Mexico! The country awakens a score of emotions. For those who live at least a few hundred miles from America’s southern border, the country is all about relaxation, a good time, a mellow sun, spectacular water, and food second to none. Ranchers and residents who happen to live in close proximity to the wall or lack thereof face other issues. Those we will sift through another day.
Mexico does tourism well, and despite the growing violence in states such as Guerrero and Michoacan, they entice at least forty-million frozen northerners across the border every winter, and that’s not counting the hundreds of cruise ship passengers who stop at a score of warm Mexican ports like Puerto Vallarta, Cabo San Lucas, Cozumel and Cancun. Most avoid the unseasonably cool high desert country where I find myself.
Expat communities flourish in the sun along the Nayarit coast and at least a dozen other areas of the country, and even though Mexico has vaulted to number one as the most dangerous country for kidnapping in the world, the price of beach area real estate appears to have held up well. The Mexican tourism industry has done a stellar job of downplaying the violence, and though a few disturbing anomalies skew their murder statistics, be assured that most of the mayhem happens outside of the tourist areas.
Unfortunately, my favorite places in Mexico no longer slot into that tourist-favoured category. I love the Sierra Madre. So does Joaquin “el Chapo” Guzman and the Sinaloa Cartel. Though he is now in one of America’s Super-max prisons, his organization is alive and well. The whole area is sketchy at best.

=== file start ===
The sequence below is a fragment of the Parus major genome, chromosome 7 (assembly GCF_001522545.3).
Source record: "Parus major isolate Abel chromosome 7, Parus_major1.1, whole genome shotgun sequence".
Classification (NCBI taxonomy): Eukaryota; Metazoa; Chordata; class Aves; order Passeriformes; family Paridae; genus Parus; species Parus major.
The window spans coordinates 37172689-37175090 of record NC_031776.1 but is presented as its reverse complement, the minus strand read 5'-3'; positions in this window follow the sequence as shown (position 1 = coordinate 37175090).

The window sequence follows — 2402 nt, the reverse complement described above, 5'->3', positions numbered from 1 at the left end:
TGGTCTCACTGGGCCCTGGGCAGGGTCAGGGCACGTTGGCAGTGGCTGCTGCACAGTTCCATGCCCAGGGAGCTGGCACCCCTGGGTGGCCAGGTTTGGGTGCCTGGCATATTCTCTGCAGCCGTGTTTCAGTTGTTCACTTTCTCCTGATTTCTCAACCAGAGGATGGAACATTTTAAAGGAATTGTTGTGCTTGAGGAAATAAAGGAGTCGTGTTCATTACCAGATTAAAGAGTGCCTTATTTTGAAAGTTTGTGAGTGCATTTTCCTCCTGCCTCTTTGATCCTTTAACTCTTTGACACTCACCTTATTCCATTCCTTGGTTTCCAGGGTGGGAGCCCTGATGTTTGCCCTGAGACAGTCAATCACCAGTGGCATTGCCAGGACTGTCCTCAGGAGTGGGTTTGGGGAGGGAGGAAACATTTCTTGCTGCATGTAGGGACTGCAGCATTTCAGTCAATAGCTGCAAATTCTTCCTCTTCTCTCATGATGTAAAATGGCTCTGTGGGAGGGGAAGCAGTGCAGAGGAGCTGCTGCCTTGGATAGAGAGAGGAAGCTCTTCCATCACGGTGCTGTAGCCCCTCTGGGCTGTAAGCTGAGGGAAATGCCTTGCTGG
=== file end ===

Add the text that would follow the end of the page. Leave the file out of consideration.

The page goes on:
But—if you’re adventurous, put a train trip through the massive Copper Canyon on your bucket list (a UNESCO World Heritage Site). Then, take the ferry from Los Mochis across to the southern Baja city of La Paz. It’s a reasonably laid-back atmosphere until the Mexican celebration of Carneval. Traditionally celebrated the week before Lent, the event is wild and wooly, filled with gaudy parades and a crazy carnival atmosphere. Every room in the city is filled. If you’re unlucky enough to be there, it’s safest to stroll the malecon at nine-o-clock in the morning. You’ll be able to view the carnage without the danger of being stripped of everything you own.
If Carneval in La Paz is too tame for your blood, take the ferry back across the Sea of Cortez to Mazatlan. Carneval there is even bigger, rivaling New Orleans Mardi Gras for crazy. Oh, one other small item. A cartel war has made it dangerous enough that cruise ships have regrettably crossed that port off their list, but if you’re careful, it’s probably still okay. The history of the city is like few other places in Mexico. For most of a century it remained the gateway to the silver mines. Untold wealth passed through here. Some of it stayed. One of the most ornate examples is the Angela Peralta Theater just off the Plaza Machado which should be at the top of your list of things to do. Whatever is playing, buy a ticket.
I well remember loitering in a plaza one sultry evening listening to a couple of expats discuss the city. I’d become acquainted with one of them in the Spanish language school my wife Pat and I were attending...
“I’ve been everywhere in Mexico, and Mazatlan has the most beautiful women of anywhere in the country,” he declared. The gentleman went on to state his theory of why that was so, something to do with European sailors cohabiting with the local enticing indigenous females. I shrug. Certainly those of the fairer sex who stroll along the malécon give credence to his rationale. I trace my way through the dark back streets to the quiet cul-de-sac where we stay with Lupita who knows nothing of our foreign tongue. We converse in Spanish. Or rather, she does. We listen, and occasionally nod as we grasp at whatever few syllables we recognize. Eventually, those sentences will untangle enough to have meaning, but for now, my undisciplined mind numbs with exotic words that all run together. Then it stalls completely and I wander back to the expat’s premise. I doubt he’s right, but it’s a lovely city, and who am I to argue?